In The Scarlet Letter, what is the purpose of the wild rose, and what does it symbolize?

Expert Answers

An illustration of the letter 'A' in a speech bubbles

The first chapter of The Scarlet Letter opens with a description of the prison door, specifically the prison where Hester Prynne has been held since it was discovered that she committed adultery. But at the end of this short chapter comes this sentence:

But, on one side of the portal,...

See
This Answer Now

Start your 48-hour free trial to unlock this answer and thousands more. Enjoy eNotes ad-free and cancel anytime.

Get 48 Hours Free Access

The first chapter of The Scarlet Letter opens with a description of the prison door, specifically the prison where Hester Prynne has been held since it was discovered that she committed adultery. But at the end of this short chapter comes this sentence:

But, on one side of the portal, and rooted almost at the threshold, was a wild rose-bush, covered, in this month of June, with its delicate gems, which might be imagined to offer their fragrance and fragile beauty to the prisoner as he went in, and to the condemned criminal as he came forth to his doom, in token that the deep heart of Nature could pity and be kind to him.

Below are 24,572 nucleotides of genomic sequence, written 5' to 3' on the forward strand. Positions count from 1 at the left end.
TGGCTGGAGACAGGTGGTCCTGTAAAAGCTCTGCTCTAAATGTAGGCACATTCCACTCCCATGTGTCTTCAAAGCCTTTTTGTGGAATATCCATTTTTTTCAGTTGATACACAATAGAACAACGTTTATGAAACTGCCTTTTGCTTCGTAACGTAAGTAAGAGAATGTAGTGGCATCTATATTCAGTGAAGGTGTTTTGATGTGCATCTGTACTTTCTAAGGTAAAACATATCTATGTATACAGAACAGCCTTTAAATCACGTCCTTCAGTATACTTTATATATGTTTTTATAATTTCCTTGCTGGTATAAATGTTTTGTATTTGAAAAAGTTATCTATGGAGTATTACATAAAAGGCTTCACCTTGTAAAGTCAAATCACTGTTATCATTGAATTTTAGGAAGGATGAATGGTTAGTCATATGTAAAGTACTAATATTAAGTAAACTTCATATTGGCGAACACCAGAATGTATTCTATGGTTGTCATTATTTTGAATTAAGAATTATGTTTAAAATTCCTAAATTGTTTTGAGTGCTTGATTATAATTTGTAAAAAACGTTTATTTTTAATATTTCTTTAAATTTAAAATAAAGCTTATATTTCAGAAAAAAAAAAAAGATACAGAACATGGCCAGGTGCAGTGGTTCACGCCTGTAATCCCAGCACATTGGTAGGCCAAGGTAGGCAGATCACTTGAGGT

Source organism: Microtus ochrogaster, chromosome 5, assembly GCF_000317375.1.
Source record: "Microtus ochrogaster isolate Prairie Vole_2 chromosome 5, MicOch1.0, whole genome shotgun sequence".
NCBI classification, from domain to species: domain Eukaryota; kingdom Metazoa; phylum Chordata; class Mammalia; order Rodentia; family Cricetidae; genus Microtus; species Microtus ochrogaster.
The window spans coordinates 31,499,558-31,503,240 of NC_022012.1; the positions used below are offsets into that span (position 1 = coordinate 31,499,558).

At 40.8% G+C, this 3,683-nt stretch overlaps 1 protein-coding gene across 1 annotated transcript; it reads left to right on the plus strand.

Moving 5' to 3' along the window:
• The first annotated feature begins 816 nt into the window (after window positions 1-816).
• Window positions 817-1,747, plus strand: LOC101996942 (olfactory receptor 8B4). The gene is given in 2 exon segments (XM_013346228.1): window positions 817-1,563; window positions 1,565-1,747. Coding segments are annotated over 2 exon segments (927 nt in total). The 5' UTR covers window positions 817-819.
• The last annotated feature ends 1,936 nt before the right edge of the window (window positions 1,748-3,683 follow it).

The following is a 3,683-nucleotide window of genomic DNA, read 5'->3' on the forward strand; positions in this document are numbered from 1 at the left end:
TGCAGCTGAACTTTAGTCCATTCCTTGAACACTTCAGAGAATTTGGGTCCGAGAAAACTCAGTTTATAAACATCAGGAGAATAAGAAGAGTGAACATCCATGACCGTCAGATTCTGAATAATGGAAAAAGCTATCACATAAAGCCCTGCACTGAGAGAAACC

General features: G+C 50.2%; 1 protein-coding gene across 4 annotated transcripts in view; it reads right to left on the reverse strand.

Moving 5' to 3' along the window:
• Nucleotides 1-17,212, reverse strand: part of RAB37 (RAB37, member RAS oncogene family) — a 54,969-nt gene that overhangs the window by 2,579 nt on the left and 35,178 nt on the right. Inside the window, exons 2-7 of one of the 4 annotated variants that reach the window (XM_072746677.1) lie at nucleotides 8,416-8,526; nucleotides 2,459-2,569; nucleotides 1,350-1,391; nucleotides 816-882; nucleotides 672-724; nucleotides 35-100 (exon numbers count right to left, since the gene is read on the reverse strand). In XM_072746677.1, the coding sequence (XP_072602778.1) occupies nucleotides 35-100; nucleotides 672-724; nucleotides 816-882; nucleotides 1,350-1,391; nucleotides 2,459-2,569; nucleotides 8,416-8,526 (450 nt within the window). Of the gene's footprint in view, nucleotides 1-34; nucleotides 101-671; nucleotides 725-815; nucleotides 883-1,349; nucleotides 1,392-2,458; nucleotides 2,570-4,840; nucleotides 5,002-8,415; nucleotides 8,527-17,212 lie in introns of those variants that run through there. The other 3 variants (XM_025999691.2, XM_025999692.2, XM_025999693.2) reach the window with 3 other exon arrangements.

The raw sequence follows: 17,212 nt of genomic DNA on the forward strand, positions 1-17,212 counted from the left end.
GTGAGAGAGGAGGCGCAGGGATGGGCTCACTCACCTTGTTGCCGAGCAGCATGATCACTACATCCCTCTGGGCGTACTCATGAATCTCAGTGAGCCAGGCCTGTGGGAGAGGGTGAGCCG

If the reader has not read "The Custom House," the pseudo-introduction to the book, then s/he will have no idea what the rose symbolizes. However, the next chapter jumps directly into a description of Hester and her sin, thus linking the rose to Hester. As she exits the prison for the first time, her baby held to her bosom, she is described as beautiful and as a lady, bearing the scarlet A emblazoned on her breast. The color of the scarlet letter matches the red of the rose, a symbol of love and passion that does not belong to the Puritan society. As well, she is a symbol of purity and light at the end of the book, foreshadowing the end of the novel here in the first chapter.

Approved by eNotes Editorial Team